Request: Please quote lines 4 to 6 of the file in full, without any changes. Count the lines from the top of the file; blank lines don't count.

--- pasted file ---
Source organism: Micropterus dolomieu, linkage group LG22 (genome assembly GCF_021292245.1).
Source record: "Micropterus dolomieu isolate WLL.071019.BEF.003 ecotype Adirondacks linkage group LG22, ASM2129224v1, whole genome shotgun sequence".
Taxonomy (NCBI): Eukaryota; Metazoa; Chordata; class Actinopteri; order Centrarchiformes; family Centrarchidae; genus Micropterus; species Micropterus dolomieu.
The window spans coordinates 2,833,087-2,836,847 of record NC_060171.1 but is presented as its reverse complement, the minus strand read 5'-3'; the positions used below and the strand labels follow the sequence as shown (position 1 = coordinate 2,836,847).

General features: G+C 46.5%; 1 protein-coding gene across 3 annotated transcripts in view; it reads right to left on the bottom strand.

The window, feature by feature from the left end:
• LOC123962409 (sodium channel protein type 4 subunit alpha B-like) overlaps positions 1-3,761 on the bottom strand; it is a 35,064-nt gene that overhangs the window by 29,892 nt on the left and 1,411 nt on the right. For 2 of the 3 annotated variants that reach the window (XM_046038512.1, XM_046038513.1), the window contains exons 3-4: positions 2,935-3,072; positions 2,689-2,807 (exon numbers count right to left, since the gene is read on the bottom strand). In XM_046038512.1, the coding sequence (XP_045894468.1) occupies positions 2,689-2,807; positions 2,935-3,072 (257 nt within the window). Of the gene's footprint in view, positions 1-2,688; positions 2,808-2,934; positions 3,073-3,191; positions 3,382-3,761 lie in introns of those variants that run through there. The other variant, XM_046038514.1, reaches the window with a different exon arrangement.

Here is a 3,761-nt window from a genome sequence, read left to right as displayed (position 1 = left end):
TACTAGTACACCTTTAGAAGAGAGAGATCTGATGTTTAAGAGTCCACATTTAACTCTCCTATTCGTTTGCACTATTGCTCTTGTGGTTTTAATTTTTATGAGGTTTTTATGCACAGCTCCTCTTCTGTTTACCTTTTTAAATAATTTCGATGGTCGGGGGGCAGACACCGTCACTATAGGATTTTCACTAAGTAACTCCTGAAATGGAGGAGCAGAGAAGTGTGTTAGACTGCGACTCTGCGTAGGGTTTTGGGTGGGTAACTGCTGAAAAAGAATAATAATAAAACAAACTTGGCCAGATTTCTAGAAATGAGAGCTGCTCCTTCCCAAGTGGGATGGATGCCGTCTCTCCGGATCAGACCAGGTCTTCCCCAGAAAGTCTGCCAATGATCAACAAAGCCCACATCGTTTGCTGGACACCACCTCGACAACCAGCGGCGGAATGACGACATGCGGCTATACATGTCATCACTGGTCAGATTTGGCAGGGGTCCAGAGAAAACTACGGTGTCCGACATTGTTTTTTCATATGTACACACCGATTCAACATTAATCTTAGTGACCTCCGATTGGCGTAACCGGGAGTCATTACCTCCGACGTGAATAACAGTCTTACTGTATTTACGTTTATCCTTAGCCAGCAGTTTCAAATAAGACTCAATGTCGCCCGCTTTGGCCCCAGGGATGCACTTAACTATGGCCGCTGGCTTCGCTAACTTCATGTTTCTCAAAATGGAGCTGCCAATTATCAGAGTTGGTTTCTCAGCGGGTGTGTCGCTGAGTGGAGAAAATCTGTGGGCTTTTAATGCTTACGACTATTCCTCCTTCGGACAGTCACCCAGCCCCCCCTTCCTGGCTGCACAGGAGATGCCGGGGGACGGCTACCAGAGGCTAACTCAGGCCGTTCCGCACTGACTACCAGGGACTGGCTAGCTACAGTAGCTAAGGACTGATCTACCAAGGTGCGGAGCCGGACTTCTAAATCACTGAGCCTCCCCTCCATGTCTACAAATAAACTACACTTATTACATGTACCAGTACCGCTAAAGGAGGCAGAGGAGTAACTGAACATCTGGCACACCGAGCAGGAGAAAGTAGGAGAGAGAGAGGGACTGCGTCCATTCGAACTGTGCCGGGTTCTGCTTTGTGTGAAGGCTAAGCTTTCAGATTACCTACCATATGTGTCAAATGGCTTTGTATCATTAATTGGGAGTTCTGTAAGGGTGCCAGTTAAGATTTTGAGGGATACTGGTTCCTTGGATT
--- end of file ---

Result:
The window spans coordinates 2,833,087-2,836,847 of record NC_060171.1 but is presented as its reverse complement, the minus strand read 5'-3'; the positions used below and the strand labels follow the sequence as shown (position 1 = coordinate 2,836,847).

General features: G+C 46.5%; 1 protein-coding gene across 3 annotated transcripts in view; it reads right to left on the bottom strand.

The window, feature by feature from the left end: